This year, Philly Pride Presents will celebrate its 25th year with the theme PRIDE 25.
On the event lineup will be headiner Omarosa Manigault, best known for her appearance as the bad girl favorite on Donald Trump’s “The Apprentice.”
“When we choose our headliner, we always try to pick somebody who will be a draw, that the LGBT community is fascinated with and who’s unique because usually we have people that nobody else thinks about having,” said Philly Pride Presents president Franny Price. “Omarosa has always been known as the villain on all the shows but then, if you look beyond that and read about her, she is very smart and quite interesting.”
Price said Manigault will most likely speak to and answer questions for the audience; however, on-stage plans are still pending.
Like every year, Pride will feature a host of locals leading the parade into the festival.
Amber Hikes and Larry Felzer will serve as the grand marshals with Jim Julia as Friend of Pride.
“We are really happy with our choice in grand marshals and friend of Pride,” Price said.
The queer 29-year-old Hikes has been a staple in the local LGBT scene in Philadelphia for several years, as co-producer of the monthly women’s Stimulus parties. She also serves on the board of the William Way LGBT Community Center.
“It is an incredible diverse group of people from all backgrounds and expertise,” she said about her board work. “The board is made of people who truly love and care about this community.”
Hikes, an Atlanta native who currently serves as the director of the University of Pennsylvania’s Upward Bound program, also sits on the board of Philly Dyke March and Identity Kit.
Hikes said she was taken aback when she was asked to be a grand marshal.
“I was in complete and utter shock. For the first time, I was speechless, but really honored. I was really proud and excited when I was told,” she said.
Although Hikes was surprised, Price said she was a natural choice.
“Amber is the next generation. She throws parties for Stimulus but she does more than that,” she said. “She is so involved in the community with activism. She is not a kid, but in one sense there comes a point where the next generation does need to step up and Amber is one of those people.”
Hikes said Pride helps show the full diversity of the community and its myriad contributions to the city.
“It is a premier opportunity to celebrate the full range of beauty on who we are and I’m incredibly honored to be a part of that,” she said. “I am not from Philadelphia, but I live here, went to school here, work here. I love this community to my core.”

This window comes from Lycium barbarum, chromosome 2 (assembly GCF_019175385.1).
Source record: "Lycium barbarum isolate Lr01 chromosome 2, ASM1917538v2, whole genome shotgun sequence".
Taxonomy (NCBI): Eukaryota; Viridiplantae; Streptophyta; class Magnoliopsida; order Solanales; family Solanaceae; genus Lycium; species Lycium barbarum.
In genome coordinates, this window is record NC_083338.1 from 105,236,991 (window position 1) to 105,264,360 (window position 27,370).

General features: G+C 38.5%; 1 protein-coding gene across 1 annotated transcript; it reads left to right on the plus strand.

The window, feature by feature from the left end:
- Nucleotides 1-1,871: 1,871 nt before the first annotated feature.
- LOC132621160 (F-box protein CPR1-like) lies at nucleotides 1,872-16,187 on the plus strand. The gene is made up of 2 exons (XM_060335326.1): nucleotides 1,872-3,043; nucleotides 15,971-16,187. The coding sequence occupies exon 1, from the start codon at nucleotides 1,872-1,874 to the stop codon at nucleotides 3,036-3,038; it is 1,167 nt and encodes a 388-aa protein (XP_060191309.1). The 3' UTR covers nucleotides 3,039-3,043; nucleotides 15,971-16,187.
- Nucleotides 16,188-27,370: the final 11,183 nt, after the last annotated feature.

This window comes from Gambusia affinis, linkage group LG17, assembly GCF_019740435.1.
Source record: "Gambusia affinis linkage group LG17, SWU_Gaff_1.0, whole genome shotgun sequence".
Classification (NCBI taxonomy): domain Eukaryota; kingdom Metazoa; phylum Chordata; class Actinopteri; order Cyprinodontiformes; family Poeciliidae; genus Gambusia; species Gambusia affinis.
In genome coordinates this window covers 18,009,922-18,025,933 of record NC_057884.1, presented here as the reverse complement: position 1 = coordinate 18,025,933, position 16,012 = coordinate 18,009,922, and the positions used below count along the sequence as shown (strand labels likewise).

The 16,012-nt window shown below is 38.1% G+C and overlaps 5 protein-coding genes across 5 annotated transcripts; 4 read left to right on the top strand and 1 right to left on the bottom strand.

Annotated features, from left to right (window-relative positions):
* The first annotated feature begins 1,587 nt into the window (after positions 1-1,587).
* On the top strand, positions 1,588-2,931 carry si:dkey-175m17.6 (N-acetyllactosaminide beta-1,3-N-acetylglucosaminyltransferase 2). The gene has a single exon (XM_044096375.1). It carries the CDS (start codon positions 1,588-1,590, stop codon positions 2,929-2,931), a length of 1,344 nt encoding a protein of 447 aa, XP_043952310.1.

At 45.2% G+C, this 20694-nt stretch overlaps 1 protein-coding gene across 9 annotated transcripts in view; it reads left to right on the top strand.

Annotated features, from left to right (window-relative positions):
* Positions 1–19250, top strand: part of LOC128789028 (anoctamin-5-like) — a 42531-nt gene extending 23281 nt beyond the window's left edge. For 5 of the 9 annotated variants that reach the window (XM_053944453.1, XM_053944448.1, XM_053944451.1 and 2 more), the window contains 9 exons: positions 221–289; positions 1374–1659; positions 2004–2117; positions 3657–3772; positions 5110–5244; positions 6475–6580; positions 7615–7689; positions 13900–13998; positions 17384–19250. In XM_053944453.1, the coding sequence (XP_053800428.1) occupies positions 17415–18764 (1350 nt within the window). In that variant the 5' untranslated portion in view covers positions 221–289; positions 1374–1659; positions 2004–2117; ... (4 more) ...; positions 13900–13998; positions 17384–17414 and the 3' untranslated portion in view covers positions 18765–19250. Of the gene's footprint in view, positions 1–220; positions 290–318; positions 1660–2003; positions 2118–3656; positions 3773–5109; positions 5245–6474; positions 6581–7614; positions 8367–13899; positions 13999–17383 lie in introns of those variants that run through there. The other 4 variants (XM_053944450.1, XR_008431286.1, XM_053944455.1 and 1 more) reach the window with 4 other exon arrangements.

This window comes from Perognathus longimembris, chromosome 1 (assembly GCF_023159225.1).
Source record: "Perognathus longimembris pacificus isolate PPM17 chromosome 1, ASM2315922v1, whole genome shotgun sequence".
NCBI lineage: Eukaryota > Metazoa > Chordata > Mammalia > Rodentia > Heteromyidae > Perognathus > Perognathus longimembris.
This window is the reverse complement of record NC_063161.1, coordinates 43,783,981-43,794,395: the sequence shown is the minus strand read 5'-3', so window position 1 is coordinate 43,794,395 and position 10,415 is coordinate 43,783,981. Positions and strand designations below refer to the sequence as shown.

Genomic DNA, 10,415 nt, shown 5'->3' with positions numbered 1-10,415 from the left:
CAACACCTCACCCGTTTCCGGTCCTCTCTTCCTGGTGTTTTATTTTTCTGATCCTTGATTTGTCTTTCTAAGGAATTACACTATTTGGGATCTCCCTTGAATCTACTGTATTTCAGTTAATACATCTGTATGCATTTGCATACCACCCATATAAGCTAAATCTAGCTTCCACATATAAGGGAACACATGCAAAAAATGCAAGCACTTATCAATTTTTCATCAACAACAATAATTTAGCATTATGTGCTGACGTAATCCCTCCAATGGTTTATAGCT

Feltzer, 50, said he had a mix of emotions when he was asked to participate.
“I felt surprised, humbled, excited and honored,” he said.
Felzer, director of development and finance at SeniorLAW Center, is a Philadelphia native who has been involved in a number of local organizations. He serves as chair of Gay and Lesbian Lawyers of Philadelphia and has volunteered with the AIDS Fund. He also founded the annual Gay Community Night at the Phillies.
Price said Felzer is a community member whose contributions often go under the radar.
“Larry contributes a lot to the community and he is one of these people who doesn’t get the credit he deserves,” she said.
Felzer said he’s come to see that Pride provides a safe, welcoming environment for many LGBTs.
“When I was younger, I didn’t understand the need for it and why it existed, but as I got older, I realized that, for a lot of people, it is the first time that they are aware of LGBT individuals,” he said. “It is a once-in-a-year opportunity to celebrate being ourselves.”
Julia, president of the Fancy Brigade Association of the Philadelphia Mummers, was selected as Friend of Pride for his work to incorporate an LGBT drag component in the annual event.
“Jim is so genuine and sincere and he was excited to work with the LGBT community and bring the performers and impersonators back into the parade. He has been behind this 100-percent,” Price said. “It is important for us to support our allies because of all the hassle they get sometimes for supporting us. Sometimes it would be easier for them to say that they don’t want the stress, but they don’t and they stick to their beliefs.”
The event will also honor two youth grand marshals from The Attic Youth Center: Oberon Wackwitz and Lillian Rodriguez.
Pride will be held June 9. For more information, visit www.phillypride.org.